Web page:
Both Sides of John Cassavetes

From The Movie, Chapter 65, 1981.-– J.R.

One of the most paradoxical and controversial of all the American independents, John Cassavetes has always placed actors and acting at the center of his film-making conceptions. An actor himself, he has used his craft as a means of financing his own productions — which are themselves celebrations of acting. ‘Directing really is a full-time hobby with me,’ he confessed in an interview in the late Sixties. ‘I consider myself an amateur film-maker and a professional actor.’

Born on December 9th, 1929 in New York City, the son of a Greek immigrant who made and then lost a fortune in business, Cassavetes attended Colgate College as an English major. It was there that his interest in acting was sparked, and he enrolled in the American Academy of Dramatic Arts shortly after graduation.

Delinquent turns director

Following a stage debut in a stock company and a bit part in a Hollywood feature, Fourteen Hours (1951), Cassavetes gradually acquired his reputation as a young actor by appearing in television dramas, where he specialized in juvenile delinquent parts. By the mid-Fifties, budget, he was re-creating one of these roles in a film about a family being held captive by hoodlums, The Night Holds Terror (1955). Juicy parts followed in Crime in the Streets and Edge of the City (both 1956).

Probably the most popular of Cassavetes’ television appearances was as the star of the detective series Johnny Staccato (1959-60). He used his own earnings from that program to support his experimental feature, Shadows (1960), which grew out of an acting workshop that he taught. Shot in 16mm on a miniscule budget, and improvised by a talented cast of unknowns out of sketchy material provided by Cassavetes, the film had an unusual genesis.

The popular Manhattan radio personality lean Shepherd visited the class one night, was mightily impressed by what he saw, and urged Cassavetes to appear on his late-night show, where listeners were asked to send in small donations so that a film could be made. The ploy worked, and the eventually released film created enough of a sensation to secure Cassavetes a Hollywood contract.

Undeniably flawed in many particulars, Shadows had a sensitivity and power in relation to its subject — a closely-knit black family of two brothers and a sister living in Manhattan that came across as a revelation to audiences. The film’s tracing of racism and its effects on an unsuccessful nightclub singer (Hugh Hurd) and his younger siblings — a juvenile delinquent (Ben Carruthers) and adolescent virgin (Lelia Goldoni) — is remarkable for the fact that it remains observable almost exclusively through the nuances of the performers; there is scarcely a reference to the subject of race in the dialogue.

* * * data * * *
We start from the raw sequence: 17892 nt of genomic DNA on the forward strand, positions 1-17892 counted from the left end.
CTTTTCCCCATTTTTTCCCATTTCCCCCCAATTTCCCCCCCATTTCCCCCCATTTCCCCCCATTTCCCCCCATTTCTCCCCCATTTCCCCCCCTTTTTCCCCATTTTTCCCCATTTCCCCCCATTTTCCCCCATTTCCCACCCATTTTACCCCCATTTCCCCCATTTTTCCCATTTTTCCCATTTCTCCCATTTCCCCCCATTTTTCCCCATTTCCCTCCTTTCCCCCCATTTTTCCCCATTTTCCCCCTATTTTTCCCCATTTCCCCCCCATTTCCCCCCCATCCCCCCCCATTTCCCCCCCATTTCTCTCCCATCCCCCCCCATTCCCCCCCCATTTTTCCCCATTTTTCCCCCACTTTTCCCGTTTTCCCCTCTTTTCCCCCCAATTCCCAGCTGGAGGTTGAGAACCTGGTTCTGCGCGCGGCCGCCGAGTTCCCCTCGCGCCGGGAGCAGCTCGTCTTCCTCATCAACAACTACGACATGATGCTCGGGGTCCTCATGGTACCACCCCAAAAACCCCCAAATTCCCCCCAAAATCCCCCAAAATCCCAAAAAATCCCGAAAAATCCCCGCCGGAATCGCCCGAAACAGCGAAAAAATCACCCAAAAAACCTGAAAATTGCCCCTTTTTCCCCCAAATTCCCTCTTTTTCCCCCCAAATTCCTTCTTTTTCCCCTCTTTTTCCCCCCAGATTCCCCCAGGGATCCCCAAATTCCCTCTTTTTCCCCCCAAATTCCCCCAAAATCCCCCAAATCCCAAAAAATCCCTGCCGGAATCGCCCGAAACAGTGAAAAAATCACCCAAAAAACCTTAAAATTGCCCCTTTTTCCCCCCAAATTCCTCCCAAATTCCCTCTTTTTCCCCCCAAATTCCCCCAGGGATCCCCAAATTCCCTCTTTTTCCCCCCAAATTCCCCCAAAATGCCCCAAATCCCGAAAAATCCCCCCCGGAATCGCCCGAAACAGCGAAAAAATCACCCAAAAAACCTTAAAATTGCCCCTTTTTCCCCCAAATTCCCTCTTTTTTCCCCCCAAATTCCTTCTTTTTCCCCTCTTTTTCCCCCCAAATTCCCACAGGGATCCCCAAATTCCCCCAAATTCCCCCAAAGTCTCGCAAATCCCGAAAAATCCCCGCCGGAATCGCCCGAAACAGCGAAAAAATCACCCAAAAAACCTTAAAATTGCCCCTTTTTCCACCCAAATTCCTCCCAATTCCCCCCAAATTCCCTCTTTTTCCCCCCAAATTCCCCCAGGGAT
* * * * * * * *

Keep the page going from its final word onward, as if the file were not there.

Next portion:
Cassavetes’ directorial stint in Hollywood proved unsatisfactory and frustrating for all parties concerned, although it produced two offbeat features. One was a mawkish yet singularly haunting and memorable saga of small-time jazz musicians, Too Late Blues (1961), made for Paramount, with Bobby Darin and Stella Stevens. The other — A Child is Waiting (1963) — starring Judy Garland and Burt Lancaster, and set in an institution for retarded children, was started for producer Stanley Kramer who had Cassavetes replaced after four months, apparently because of a disagreement over the film’s approach to its subject. (According to Cassavetes, his own thesis, in contrast to Kramer’s, was that retarded children shouldn’t be institutionalized.) Also appearing in this film was the gifted Gena Rowlands, Cassavetes’ wife — a stage actress who has since played the starring role in no less than five of Cassavetes’ seven subsequent movies, all of them independently produced by his own production company.

About Faces

Five long years were to pass, however, before Cassavetes’ distinctively rough-hewn and actor-centered cinema reappeared, dramatically and decisively, in the psychodrama of Faces (1968). By this time, his focus had shifted to a more commercial subject — the American suburban middle-class — which was further explored in his next two features, Husbands (1970) and Minnie and Moskowitz (1971).